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Mechanical advance goes no more than 36 degrees. they are dead on. one thing i also noticed is that there are accel coils on here and i forgot to mention that, but i have been reading that i have to bypass the ballast resistor. The PO didnt bypass it, and i read its no more than connecting the 2 wires from the resistor, but are there any adverse effects? i mean will it screw the ignition module up or anything??? also i know the valves and cam chain are way out of adjustment i just have been avoiding it. could that be causing all m probs??? i have to do it anyways, but i have been wondering also, lets say that the cam chain jumped a tooth and timing is really screwed up, how can i tell if the cams are still in time? like on some cars the cam gears have marks to line up on the block and same with the crank. are there any marks like this on the yamaha?? thanks!!!
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  #21  
Old 10-26-2008, 05:37 PM
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dbeardslee dbeardslee is offline
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If you jumped a tooth on the cam chain you'd know it as your head would probably be trashed. The only adjustment you do is for tension to compensate for the stretching of the chain. If your chain is making a lot of noise, adjust the tension. Takes two minutes, but if you let it go too long you're liable to find out what jumping a tooth does

My understanding of the ballast resistor is that it keeps the stock coils from getting the full 12 volts to them at low rpms, and it also figures in to the resistance of the coils. I run Mikes XS coils with the ballast resistor bypassed, and if memory serves they are 3 ohm coils. Bypassing the resistor is just a matter of unplugging it and plugging the wire connectors you're left with together. Assuming you have 3 ohm coils you should be able to just get rid of it. Don't know if it would cause your problem - maybe.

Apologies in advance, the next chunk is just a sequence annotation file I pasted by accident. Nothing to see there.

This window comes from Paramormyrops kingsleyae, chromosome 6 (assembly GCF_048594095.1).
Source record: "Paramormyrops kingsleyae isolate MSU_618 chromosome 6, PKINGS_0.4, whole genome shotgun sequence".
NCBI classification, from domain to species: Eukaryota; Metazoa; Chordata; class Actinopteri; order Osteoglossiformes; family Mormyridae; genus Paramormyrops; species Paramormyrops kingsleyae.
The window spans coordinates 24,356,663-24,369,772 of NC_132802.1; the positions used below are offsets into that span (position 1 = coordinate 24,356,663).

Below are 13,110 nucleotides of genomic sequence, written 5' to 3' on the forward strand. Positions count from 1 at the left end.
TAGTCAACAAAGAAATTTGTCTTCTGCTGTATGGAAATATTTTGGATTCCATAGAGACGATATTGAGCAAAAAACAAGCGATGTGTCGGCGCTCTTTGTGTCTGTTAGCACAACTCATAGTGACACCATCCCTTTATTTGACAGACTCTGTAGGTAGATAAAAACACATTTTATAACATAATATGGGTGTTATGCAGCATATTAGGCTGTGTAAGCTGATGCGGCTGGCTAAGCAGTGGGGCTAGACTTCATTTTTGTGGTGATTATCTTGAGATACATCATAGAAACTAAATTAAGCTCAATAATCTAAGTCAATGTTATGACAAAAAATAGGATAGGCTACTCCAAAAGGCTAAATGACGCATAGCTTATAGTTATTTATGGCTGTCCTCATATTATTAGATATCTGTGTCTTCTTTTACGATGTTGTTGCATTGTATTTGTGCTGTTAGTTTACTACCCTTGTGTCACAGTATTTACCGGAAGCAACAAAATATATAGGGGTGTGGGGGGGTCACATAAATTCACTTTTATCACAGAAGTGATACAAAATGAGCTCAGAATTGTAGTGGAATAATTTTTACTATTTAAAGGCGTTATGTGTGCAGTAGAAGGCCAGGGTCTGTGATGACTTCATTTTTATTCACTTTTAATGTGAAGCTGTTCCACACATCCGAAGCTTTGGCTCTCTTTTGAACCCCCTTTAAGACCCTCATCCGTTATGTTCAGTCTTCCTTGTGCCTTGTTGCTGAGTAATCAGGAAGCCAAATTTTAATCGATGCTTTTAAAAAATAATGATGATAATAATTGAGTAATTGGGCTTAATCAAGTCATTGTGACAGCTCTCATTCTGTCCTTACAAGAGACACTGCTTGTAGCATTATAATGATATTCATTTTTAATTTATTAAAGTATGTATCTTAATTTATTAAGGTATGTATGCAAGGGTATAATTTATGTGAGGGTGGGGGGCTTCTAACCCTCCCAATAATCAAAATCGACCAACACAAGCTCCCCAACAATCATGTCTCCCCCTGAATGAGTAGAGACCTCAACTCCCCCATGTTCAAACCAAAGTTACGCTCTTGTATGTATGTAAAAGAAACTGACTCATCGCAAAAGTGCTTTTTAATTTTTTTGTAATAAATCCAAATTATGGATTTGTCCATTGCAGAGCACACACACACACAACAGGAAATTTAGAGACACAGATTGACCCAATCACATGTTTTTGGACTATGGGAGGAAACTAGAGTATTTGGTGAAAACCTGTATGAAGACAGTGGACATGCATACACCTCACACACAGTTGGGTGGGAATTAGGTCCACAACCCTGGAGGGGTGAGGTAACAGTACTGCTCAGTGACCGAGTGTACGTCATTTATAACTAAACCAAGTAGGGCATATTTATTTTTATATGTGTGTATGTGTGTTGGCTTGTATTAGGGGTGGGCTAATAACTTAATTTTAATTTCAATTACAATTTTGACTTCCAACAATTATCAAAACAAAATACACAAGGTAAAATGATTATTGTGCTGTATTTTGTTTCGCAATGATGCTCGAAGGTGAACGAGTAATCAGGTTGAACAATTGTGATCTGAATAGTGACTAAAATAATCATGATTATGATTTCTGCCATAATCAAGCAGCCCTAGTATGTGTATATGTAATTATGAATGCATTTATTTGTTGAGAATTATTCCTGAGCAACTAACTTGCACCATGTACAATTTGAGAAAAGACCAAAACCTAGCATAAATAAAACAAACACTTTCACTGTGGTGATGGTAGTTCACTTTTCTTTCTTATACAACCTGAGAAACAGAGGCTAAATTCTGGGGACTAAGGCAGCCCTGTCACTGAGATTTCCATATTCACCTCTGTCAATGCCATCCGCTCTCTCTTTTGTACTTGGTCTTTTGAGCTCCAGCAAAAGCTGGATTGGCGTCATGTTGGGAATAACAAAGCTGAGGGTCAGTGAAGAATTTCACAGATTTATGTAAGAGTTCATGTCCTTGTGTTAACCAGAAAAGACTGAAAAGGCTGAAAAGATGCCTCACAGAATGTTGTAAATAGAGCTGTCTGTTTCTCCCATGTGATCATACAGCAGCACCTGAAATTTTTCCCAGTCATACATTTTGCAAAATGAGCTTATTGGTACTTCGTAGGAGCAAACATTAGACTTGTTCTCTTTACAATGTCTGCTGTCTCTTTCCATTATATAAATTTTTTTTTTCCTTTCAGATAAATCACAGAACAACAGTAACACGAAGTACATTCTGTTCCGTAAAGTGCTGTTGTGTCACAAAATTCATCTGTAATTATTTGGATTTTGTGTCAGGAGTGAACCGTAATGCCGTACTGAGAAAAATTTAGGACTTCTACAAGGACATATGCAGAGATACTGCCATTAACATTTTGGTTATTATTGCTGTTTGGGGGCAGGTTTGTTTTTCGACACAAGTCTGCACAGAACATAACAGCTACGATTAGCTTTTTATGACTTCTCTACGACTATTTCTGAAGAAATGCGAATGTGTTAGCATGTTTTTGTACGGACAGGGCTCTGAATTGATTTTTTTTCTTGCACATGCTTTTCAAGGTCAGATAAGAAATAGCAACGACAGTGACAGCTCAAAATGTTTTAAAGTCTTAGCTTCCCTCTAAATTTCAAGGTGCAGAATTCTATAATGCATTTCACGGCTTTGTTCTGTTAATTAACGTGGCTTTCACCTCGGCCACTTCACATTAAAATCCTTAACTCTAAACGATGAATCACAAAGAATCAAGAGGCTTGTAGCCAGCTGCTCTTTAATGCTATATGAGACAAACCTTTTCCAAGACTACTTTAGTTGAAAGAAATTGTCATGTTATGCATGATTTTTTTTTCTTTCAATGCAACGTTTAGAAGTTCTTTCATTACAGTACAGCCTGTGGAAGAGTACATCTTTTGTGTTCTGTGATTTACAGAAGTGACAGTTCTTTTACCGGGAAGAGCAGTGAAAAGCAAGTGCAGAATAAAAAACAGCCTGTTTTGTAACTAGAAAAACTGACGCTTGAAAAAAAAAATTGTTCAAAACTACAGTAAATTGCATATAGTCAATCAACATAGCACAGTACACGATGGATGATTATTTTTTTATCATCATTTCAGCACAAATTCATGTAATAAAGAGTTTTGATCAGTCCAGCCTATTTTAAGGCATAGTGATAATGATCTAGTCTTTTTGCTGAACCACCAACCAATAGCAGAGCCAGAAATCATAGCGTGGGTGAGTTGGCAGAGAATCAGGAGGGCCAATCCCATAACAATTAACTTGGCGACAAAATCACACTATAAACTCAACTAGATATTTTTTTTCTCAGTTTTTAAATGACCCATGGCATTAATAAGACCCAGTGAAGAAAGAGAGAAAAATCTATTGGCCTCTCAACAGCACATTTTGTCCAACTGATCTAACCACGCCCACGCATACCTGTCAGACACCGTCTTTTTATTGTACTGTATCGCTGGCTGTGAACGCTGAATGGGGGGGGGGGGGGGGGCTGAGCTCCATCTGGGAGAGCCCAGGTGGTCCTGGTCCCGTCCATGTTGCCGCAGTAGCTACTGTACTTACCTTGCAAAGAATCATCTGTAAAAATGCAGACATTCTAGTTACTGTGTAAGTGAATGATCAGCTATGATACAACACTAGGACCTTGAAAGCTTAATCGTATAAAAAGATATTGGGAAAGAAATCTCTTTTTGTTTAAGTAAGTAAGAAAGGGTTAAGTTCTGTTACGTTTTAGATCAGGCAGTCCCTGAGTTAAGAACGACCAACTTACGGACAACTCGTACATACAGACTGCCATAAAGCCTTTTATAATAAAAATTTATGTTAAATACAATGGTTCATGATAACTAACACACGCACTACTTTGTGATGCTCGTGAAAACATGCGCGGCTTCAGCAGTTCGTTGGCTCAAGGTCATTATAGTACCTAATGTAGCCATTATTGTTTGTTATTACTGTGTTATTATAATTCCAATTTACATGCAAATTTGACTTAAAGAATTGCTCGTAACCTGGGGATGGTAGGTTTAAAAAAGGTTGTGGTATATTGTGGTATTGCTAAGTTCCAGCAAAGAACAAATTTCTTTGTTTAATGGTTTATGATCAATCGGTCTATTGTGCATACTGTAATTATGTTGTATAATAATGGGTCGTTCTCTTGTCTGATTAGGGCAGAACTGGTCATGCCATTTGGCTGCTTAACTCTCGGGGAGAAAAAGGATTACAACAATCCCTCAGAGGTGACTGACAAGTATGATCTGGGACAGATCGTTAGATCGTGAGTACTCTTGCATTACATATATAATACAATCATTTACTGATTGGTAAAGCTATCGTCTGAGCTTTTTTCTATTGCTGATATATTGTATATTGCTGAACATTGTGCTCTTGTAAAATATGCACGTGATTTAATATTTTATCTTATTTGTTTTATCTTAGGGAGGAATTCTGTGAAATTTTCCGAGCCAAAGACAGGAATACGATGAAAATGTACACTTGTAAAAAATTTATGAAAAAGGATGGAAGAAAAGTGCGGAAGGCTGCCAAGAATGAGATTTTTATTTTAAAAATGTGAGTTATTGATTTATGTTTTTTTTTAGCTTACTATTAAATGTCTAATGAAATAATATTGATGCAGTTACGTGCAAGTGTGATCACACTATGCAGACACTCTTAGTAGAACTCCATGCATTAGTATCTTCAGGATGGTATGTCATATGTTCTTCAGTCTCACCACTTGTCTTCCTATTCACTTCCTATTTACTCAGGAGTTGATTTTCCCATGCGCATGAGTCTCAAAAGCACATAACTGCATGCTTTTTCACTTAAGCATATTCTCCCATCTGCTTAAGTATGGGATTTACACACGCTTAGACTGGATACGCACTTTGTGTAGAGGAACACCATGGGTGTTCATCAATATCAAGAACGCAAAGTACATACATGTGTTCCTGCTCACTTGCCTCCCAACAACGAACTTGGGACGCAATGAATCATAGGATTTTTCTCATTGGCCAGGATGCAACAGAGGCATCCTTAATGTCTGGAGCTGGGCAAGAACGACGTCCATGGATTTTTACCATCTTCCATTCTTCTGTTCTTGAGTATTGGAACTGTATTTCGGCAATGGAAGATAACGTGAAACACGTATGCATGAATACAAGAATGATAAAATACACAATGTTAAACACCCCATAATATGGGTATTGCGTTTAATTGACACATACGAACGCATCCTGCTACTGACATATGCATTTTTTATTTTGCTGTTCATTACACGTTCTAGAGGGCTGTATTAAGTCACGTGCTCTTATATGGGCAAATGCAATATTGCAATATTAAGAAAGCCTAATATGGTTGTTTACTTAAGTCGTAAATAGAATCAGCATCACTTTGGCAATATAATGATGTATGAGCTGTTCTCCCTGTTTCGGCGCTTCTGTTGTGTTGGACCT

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I think I have a loose screw behind the handlebars.

'79 XS11 Standard, Jardine 4/1, Dyna DC1-1 Coils, 145 mains, 45 pilots, plastic floats - 25.7mm, XV920 fuel valves, inline fuel filters, speed bleeders, Mikes XS pods, spade-type fuse block, fork brace, progressive fork springs/shocks, manual petcocks, 750 FD, Venture cam chain tensioner, SS brake lines
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  #22  
Old 10-26-2008, 09:16 PM
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Ivan Ivan is offline
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checking the cam timing requires the removal of the valve cover. When the crank pointer is aligned with the TDC mark, the cams should have the marks aligned with the marks on the caps. Hard to explain with text, but pretty easy to see once you lay eyes on it.

The extreme advance: Do you have a timing light with an advance dial on the light its self? The kind that you dial to the point that it aligns the mark with 0, and you read the advance on the timing light? If so, the waste spark system may foul that up. A spark on every turn in stead of every other turn could be a problem with that. Also, unless you have a VERY high quality advance timing light, I would not put much stock into the accuracy of the advance. It is a simple RC circuit that does the advance, and when dodgy rheostats and capacitors are used, the accuracy can vary immensely. Best is to leave it on zero and read the engine marks. When I was wrenching on cars, my boss and I both had Slip-off (well, actually Snap-on) digital advance timing lights. Between the two, setting the average Chevy truck to 10 advance would cause about 5 difference between the two lights.

Does the engine start running rough at high rpm, or does it stay smooth and just give up?
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  #23  
Old 10-26-2008, 10:08 PM